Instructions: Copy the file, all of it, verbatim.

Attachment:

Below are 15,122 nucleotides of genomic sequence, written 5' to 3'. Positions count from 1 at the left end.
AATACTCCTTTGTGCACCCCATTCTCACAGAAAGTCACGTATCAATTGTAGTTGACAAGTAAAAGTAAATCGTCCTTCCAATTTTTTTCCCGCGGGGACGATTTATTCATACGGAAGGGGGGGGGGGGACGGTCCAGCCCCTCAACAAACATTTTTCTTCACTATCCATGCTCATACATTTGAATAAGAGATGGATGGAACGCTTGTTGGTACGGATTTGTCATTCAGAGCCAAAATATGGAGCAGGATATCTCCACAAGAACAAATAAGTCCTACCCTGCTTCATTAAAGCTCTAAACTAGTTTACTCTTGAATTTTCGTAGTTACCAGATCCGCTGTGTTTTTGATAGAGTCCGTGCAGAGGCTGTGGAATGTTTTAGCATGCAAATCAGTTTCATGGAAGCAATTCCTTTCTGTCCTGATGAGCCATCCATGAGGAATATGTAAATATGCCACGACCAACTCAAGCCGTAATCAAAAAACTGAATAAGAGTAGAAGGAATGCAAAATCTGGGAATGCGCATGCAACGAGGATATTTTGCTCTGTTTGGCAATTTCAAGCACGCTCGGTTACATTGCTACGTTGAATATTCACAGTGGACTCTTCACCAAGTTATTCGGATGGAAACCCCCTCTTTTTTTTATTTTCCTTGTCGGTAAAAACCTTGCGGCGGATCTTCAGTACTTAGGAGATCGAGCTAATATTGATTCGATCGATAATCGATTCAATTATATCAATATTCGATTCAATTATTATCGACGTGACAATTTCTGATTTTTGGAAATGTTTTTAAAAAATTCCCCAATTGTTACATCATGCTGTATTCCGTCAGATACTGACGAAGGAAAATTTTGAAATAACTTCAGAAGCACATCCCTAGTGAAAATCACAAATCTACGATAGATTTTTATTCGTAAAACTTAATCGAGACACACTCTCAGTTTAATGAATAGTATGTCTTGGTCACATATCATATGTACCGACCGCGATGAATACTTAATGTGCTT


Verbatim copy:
Below are 15,122 nucleotides of genomic sequence, written 5' to 3'. Positions count from 1 at the left end.
AATACTCCTTTGTGCACCCCATTCTCACAGAAAGTCACGTATCAATTGTAGTTGACAAGTAAAAGTAAATCGTCCTTCCAATTTTTTTCCCGCGGGGACGATTTATTCATACGGAAGGGGGGGGGGGGACGGTCCAGCCCCTCAACAAACATTTTTCTTCACTATCCATGCTCATACATTTGAATAAGAGATGGATGGAACGCTTGTTGGTACGGATTTGTCATTCAGAGCCAAAATATGGAGCAGGATATCTCCACAAGAACAAATAAGTCCTACCCTGCTTCATTAAAGCTCTAAACTAGTTTACTCTTGAATTTTCGTAGTTACCAGATCCGCTGTGTTTTTGATAGAGTCCGTGCAGAGGCTGTGGAATGTTTTAGCATGCAAATCAGTTTCATGGAAGCAATTCCTTTCTGTCCTGATGAGCCATCCATGAGGAATATGTAAATATGCCACGACCAACTCAAGCCGTAATCAAAAAACTGAATAAGAGTAGAAGGAATGCAAAATCTGGGAATGCGCATGCAACGAGGATATTTTGCTCTGTTTGGCAATTTCAAGCACGCTCGGTTACATTGCTACGTTGAATATTCACAGTGGACTCTTCACCAAGTTATTCGGATGGAAACCCCCTCTTTTTTTTATTTTCCTTGTCGGTAAAAACCTTGCGGCGGATCTTCAGTACTTAGGAGATCGAGCTAATATTGATTCGATCGATAATCGATTCAATTATATCAATATTCGATTCAATTATTATCGACGTGACAATTTCTGATTTTTGGAAATGTTTTTAAAAAATTCCCCAATTGTTACATCATGCTGTATTCCGTCAGATACTGACGAAGGAAAATTTTGAAATAACTTCAGAAGCACATCCCTAGTGAAAATCACAAATCTACGATAGATTTTTATTCGTAAAACTTAATCGAGACACACTCTCAGTTTAATGAATAGTATGTCTTGGTCACATATCATATGTACCGACCGCGATGAATACTTAATGTGCTT